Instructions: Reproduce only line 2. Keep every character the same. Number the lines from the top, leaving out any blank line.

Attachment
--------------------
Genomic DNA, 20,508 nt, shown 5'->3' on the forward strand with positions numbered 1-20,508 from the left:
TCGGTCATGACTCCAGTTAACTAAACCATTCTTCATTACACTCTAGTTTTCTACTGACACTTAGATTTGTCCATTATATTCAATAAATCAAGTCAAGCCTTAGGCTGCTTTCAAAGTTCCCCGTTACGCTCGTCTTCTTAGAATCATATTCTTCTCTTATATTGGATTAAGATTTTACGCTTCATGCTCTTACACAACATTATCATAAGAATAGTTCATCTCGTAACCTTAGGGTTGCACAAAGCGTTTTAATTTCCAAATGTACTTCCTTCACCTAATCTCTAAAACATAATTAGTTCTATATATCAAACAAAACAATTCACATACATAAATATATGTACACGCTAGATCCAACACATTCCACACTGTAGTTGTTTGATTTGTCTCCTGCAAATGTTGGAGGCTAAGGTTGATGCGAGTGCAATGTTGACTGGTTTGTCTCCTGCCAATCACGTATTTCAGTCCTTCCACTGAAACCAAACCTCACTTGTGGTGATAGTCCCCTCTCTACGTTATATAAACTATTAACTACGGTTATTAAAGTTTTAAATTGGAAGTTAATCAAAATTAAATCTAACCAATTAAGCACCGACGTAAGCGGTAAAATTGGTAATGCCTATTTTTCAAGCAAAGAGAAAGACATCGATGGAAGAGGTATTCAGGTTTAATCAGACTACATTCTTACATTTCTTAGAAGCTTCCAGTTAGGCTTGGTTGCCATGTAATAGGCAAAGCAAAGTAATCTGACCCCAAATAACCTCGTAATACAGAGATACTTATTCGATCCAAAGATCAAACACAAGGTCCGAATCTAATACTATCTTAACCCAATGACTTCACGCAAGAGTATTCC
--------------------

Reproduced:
TCGGTCATGACTCCAGTTAACTAAACCATTCTTCATTACACTCTAGTTTTCTACTGACACTTAGATTTGTCCATTATATTCAATAAATCAAGTCAAGCCTTAGGCTGCTTTCAAAGTTCCCCGTTACGCTCGTCTTCTTAGAATCATATTCTTCTCTTATATTGGATTAAGATTTTACGCTTCATGCTCTTACACAACATTATCATAAGAATAGTTCATCTCGTAACCTTAGGGTTGCACAAAGCGTTTTAATTTCCAAATGTACTTCCTTCACCTAATCTCTAAAACATAATTAGTTCTATATATCAAACAAAACAATTCACATACATAAATATATGTACACGCTAGATCCAACACATTCCACACTGTAGTTGTTTGATTTGTCTCCTGCAAATGTTGGAGGCTAAGGTTGATGCGAGTGCAATGTTGACTGGTTTGTCTCCTGCCAATCACGTATTTCAGTCCTTCCACTGAAACCAAACCTCACTTGTGGTGATAGTCCCCTCTCTACGTTATATAAACTATTAACTACGGTTATTAAAGTTTTAAATTGGAAGTTAATCAAAATTAAATCTAACCAATTAAGCACCGACGTAAGCGGTAAAATTGGTAATGCCTATTTTTCAAGCAAAGAGAAAGACATCGATGGAAGAGGTATTCAGGTTTAATCAGACTACATTCTTACATTTCTTAGAAGCTTCCAGTTAGGCTTGGTTGCCATGTAATAGGCAAAGCAAAGTAATCTGACCCCAAATAACCTCGTAATACAGAGATACTTATTCGATCCAAAGATCAAACACAAGGTCCGAATCTAATACTATCTTAACCCAATGACTTCACGCAAGAGTATTCC